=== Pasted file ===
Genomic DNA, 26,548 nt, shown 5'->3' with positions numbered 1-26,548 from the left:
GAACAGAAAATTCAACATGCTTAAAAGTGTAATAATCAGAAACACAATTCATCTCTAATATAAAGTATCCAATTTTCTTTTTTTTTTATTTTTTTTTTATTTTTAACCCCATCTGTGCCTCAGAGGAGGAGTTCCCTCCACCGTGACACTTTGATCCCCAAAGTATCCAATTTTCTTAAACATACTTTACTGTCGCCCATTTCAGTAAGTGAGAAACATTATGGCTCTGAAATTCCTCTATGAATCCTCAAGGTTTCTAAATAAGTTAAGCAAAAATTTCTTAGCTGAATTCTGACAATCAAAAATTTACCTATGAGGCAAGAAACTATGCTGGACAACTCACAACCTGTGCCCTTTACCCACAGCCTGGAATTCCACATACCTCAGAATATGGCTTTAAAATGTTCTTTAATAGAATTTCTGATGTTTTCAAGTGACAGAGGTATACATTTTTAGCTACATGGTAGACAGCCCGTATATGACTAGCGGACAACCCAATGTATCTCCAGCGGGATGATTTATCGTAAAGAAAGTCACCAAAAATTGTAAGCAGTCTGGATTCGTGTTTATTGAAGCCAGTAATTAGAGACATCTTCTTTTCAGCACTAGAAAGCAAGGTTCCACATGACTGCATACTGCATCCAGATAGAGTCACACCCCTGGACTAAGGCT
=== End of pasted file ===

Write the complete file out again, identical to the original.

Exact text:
Genomic DNA, 26,548 nt, shown 5'->3' with positions numbered 1-26,548 from the left:
GAACAGAAAATTCAACATGCTTAAAAGTGTAATAATCAGAAACACAATTCATCTCTAATATAAAGTATCCAATTTTCTTTTTTTTTTATTTTTTTTTTATTTTTAACCCCATCTGTGCCTCAGAGGAGGAGTTCCCTCCACCGTGACACTTTGATCCCCAAAGTATCCAATTTTCTTAAACATACTTTACTGTCGCCCATTTCAGTAAGTGAGAAACATTATGGCTCTGAAATTCCTCTATGAATCCTCAAGGTTTCTAAATAAGTTAAGCAAAAATTTCTTAGCTGAATTCTGACAATCAAAAATTTACCTATGAGGCAAGAAACTATGCTGGACAACTCACAACCTGTGCCCTTTACCCACAGCCTGGAATTCCACATACCTCAGAATATGGCTTTAAAATGTTCTTTAATAGAATTTCTGATGTTTTCAAGTGACAGAGGTATACATTTTTAGCTACATGGTAGACAGCCCGTATATGACTAGCGGACAACCCAATGTATCTCCAGCGGGATGATTTATCGTAAAGAAAGTCACCAAAAATTGTAAGCAGTCTGGATTCGTGTTTATTGAAGCCAGTAATTAGAGACATCTTCTTTTCAGCACTAGAAAGCAAGGTTCCACATGACTGCATACTGCATCCAGATAGAGTCACACCCCTGGACTAAGGCT